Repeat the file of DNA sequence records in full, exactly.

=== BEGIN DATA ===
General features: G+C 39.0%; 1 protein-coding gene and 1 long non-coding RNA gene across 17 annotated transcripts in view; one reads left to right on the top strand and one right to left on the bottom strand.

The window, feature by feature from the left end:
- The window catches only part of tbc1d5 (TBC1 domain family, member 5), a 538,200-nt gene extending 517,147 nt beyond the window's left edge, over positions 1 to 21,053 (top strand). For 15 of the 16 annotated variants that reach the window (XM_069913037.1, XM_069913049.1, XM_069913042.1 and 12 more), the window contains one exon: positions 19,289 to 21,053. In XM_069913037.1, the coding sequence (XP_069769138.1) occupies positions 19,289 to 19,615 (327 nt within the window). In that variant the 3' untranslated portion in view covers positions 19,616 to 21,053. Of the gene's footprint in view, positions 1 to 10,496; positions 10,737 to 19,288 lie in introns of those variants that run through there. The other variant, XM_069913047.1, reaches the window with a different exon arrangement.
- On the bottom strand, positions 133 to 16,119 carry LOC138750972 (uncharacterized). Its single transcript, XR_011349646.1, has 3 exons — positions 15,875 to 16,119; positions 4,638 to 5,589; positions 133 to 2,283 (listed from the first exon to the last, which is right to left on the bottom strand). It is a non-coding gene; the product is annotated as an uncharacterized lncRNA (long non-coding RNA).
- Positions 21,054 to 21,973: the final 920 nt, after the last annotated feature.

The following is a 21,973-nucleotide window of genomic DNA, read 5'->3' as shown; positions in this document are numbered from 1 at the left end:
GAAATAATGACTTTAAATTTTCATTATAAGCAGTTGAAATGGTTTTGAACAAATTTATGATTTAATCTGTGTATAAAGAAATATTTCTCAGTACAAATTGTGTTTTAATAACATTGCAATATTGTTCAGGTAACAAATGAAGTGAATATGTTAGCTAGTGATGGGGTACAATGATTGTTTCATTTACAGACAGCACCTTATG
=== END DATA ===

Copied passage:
General features: G+C 39.0%; 1 protein-coding gene and 1 long non-coding RNA gene across 17 annotated transcripts in view; one reads left to right on the top strand and one right to left on the bottom strand.

The window, feature by feature from the left end:
- The window catches only part of tbc1d5 (TBC1 domain family, member 5), a 538,200-nt gene extending 517,147 nt beyond the window's left edge, over positions 1 to 21,053 (top strand). For 15 of the 16 annotated variants that reach the window (XM_069913037.1, XM_069913049.1, XM_069913042.1 and 12 more), the window contains one exon: positions 19,289 to 21,053. In XM_069913037.1, the coding sequence (XP_069769138.1) occupies positions 19,289 to 19,615 (327 nt within the window). In that variant the 3' untranslated portion in view covers positions 19,616 to 21,053. Of the gene's footprint in view, positions 1 to 10,496; positions 10,737 to 19,288 lie in introns of those variants that run through there. The other variant, XM_069913047.1, reaches the window with a different exon arrangement.
- On the bottom strand, positions 133 to 16,119 carry LOC138750972 (uncharacterized). Its single transcript, XR_011349646.1, has 3 exons — positions 15,875 to 16,119; positions 4,638 to 5,589; positions 133 to 2,283 (listed from the first exon to the last, which is right to left on the bottom strand). It is a non-coding gene; the product is annotated as an uncharacterized lncRNA (long non-coding RNA).
- Positions 21,054 to 21,973: the final 920 nt, after the last annotated feature.

The following is a 21,973-nucleotide window of genomic DNA, read 5'->3' as shown; positions in this document are numbered from 1 at the left end:
GAAATAATGACTTTAAATTTTCATTATAAGCAGTTGAAATGGTTTTGAACAAATTTATGATTTAATCTGTGTATAAAGAAATATTTCTCAGTACAAATTGTGTTTTAATAACATTGCAATATTGTTCAGGTAACAAATGAAGTGAATATGTTAGCTAGTGATGGGGTACAATGATTGTTTCATTTACAGACAGCACCTTATG